The internet is destroying civilized society in just this way, by creating an unprecedented public forum free of the usual school/teacher constraints regarding style and decorum, so you can finally express what you REALLY think, and say it however you want, AND be among legions of like-minded others unleashed and full of their own pent-up anger, resentment, and hatred. So it was and still is clearly heady stuff to find such a truly unprecedented and heretofore unimagined community.
Before the wonderful algorithms honed hatred into action, Pierre Trudeau and the federal government were already a target here on the prairies because he SO pulled rank on them in all their provinciality, first personally with his obvious erudition, being from a higher social class AND from the remote (and in their opinion unduly powerful) French wing of central Canada, and secondly by acting as the federalist he was by imposing the despised National Energy Program. And then there was the time he gave farmers the finger....
So real hatred developed against the more powerful federal government in principle and "brand Trudeau" specifically from then on.
But ultimately these guys are just another mob of rabid fans at some playoff game, full of sound and fury, signifying nothing and with nothing useful on offer, like all conservatives.

Right now the right wing AfD party in Germany is polling higher than the other three parties, but nevertheless they won’t be able to form government because all the other parties are refusing to enter a coalition with them. Their policies are too extreme. Without a coalition they will be unable to reach the 50% required in Germany’s electoral system, which is based on proportional representation.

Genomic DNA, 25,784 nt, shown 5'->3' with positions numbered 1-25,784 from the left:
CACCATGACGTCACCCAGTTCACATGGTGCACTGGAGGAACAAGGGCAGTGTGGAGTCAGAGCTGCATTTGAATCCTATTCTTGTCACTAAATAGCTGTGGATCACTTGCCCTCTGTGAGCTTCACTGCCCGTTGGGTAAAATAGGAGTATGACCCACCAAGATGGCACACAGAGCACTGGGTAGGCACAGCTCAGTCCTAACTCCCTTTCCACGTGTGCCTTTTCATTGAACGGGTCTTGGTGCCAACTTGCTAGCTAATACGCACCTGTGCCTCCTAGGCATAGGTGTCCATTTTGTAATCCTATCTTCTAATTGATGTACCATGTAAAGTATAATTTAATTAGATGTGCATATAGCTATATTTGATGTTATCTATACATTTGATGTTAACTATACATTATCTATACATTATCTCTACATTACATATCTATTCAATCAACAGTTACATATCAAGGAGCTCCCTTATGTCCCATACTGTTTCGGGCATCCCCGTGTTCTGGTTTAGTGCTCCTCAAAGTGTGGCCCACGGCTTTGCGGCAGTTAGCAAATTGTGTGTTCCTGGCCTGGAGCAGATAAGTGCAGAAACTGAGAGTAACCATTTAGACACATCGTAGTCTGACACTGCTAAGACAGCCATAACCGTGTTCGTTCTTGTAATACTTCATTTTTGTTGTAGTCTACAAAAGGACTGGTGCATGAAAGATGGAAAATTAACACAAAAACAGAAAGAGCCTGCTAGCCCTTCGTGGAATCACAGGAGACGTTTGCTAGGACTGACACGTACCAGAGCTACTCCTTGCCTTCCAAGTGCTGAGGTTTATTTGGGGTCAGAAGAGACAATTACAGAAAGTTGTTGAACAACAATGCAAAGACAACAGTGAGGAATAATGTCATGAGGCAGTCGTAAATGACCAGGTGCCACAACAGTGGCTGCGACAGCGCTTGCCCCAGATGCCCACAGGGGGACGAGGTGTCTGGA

Such an electoral system forces parties to moderate their policies to allow other parties to even consider forming a coalition with them.
Contrast that with Canada, where in 2025, the right wing Conservatives will likely get a majority of seats with a minority of votes, regardless of whether or not their policies are too extreme to attract other parties to a coalition to form a true 50% majority of voters.
If that contrast makes you more interested in the Canadian grassroots supported Charter Challenge for Fair Voting, which is aiming for proportional representation, learn more about our current Appeal phase at this link.

Many voters support proportionality, but most parties here oppose it, mainly lured by majoritarian rule, false or otherwise.

If we ever witness a government willing to consult with the people on PR systems (sometimes miracles do happen), let it be a Citizen's Assembly formed through a random pick lottery among a sampling of Canadian society (100 individuals?) that controls the process with government staying out of it. The Assembly would tour the land and invite submissions from experts, politicThen put it to the people in a national referendum pinned onto a federal election. Let the pass score be 50% plus one vote.

This is the process BC used and it seemed to be superior to other public consultation processes led by a politician. The BC Citizen's Assembly

[Cont'd.....having issues posting by phone.]

...required a 60% pass. The referendum garnered 58%. A party can currently win government with less than 40% of the vote, which translates into a majority of seats, and go on and cause great damage.
But switching to proportionality requires a supermajority?

That's absurd.

The Charter Challenge for Fair Voting is arguing that the right to representation is a civil right. Civil rights are inalienable and are therefore not subject to popular opinion. If you pose a civil right AS A question (eg in referenda) then you put a civil right INTO question. Section 3 of the Charter ensures that every Canadian citizen has the right to representation, including those who vote for MINORITY parties. Referenda, on the other hand, are all about MAJORITY opinion. Learn more about the Appeal phase of the grassroots supported Charter Challenge for Fair Voting at this link:

If I should ever have the opportunity to ask His Highness Sock Tucker Trudeau a question t'would be. WHY IS CHINA, AMERICA AND INDIA IMMUNE FROM A CARBON TAX ? As I've never ever heard anyone ask that simple question that I discuss with my friends and we all agree WHY ARE CANADIANS PAYING A CARBON TAX ???? That is ruining our future taxpayers inheritance... !!